Designer Laura Boffi envisions a future in which human instincts will leap behind on technological progress. For example, once the ‘disease called mortality’ is cured with regenerative medicine, man may start to see death not as a biological event in his life, but as something that may occur to the ‘unlucky on call’. What would be the implications for our instincts for death?
Will human instincts become object of design, and if so, how would that work? Will there be schools for ‘bioinstinct designers’? Will it be arranged by the government? Or will it be a personal choice, depending on religious and cultural views?
To fuel the debate, Boffi created an incubator in which parents can implant certain instincts in their infant. They could agree on the genetic modification for the sake of the social ecology, depending on their ethical values, or they could go for it to suit natural parents’ concern of protecting their baby.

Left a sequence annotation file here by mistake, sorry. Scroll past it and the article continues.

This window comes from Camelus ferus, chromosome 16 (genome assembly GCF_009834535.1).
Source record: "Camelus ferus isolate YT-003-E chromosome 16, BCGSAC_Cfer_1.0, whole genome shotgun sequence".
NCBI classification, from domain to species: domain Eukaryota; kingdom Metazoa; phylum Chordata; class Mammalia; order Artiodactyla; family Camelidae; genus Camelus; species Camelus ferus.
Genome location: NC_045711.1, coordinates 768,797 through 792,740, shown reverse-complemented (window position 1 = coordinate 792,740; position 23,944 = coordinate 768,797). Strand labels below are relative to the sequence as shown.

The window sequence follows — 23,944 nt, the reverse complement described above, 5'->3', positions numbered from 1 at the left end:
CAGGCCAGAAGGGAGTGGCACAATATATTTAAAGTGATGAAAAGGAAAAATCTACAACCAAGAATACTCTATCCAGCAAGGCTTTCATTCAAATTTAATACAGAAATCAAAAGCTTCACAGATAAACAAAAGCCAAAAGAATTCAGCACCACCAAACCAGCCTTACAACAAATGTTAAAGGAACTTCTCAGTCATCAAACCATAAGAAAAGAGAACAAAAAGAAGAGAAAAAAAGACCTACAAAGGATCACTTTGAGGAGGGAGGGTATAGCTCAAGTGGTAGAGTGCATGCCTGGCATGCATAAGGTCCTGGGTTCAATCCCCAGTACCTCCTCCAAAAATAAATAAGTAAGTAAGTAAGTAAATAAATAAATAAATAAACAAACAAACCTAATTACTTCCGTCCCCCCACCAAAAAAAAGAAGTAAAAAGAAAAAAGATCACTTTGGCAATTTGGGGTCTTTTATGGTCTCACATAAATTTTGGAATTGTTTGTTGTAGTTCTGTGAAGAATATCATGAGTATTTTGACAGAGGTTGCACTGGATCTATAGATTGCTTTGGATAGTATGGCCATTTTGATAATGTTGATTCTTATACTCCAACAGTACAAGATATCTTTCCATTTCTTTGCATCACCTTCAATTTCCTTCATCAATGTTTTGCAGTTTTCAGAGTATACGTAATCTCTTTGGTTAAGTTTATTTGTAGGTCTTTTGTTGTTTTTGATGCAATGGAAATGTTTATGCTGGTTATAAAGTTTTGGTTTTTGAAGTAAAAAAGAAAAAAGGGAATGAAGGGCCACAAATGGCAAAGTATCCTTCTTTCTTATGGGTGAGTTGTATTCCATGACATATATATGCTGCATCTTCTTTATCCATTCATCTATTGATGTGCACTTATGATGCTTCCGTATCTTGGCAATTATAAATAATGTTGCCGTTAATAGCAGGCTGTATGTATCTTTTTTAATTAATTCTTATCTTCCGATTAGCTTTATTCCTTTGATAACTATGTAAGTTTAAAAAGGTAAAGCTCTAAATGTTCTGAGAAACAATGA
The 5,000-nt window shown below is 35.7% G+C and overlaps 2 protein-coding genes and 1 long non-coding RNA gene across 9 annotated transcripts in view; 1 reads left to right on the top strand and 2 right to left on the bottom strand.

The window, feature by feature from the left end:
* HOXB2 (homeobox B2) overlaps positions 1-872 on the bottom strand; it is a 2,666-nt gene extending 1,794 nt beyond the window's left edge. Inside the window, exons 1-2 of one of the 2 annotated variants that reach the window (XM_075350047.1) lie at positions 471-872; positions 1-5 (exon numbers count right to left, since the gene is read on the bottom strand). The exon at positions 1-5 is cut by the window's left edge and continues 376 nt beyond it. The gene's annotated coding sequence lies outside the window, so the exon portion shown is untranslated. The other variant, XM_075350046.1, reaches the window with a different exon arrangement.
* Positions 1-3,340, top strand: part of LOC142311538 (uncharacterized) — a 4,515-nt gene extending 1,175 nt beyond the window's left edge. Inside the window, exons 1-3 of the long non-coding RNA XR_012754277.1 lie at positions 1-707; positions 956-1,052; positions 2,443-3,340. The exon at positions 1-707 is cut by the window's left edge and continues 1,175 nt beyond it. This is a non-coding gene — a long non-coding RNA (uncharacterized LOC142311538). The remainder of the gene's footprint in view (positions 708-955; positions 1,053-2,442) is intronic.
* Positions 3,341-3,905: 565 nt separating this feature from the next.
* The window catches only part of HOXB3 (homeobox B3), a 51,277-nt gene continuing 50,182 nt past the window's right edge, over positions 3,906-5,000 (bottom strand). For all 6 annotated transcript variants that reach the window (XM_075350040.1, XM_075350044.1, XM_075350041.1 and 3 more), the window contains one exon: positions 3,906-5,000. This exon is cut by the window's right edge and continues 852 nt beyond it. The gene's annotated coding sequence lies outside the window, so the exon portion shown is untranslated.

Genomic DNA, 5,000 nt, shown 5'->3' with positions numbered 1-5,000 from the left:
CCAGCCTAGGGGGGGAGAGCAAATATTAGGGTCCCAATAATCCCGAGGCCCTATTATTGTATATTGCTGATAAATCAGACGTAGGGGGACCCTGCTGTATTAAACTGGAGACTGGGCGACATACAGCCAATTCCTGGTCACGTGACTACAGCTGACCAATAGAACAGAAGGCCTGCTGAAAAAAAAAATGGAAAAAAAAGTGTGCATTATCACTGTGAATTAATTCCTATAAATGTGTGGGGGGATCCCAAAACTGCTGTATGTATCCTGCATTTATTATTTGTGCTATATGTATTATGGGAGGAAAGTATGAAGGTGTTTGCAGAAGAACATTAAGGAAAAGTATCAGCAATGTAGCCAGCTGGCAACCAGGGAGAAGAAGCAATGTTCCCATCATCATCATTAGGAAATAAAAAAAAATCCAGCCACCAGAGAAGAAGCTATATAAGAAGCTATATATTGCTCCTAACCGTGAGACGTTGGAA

Attributing a cultural use of the biotechnology, rather than a technical use, Bioinstinct is a project about the way man could cope with his instincts in the age of biotechnology.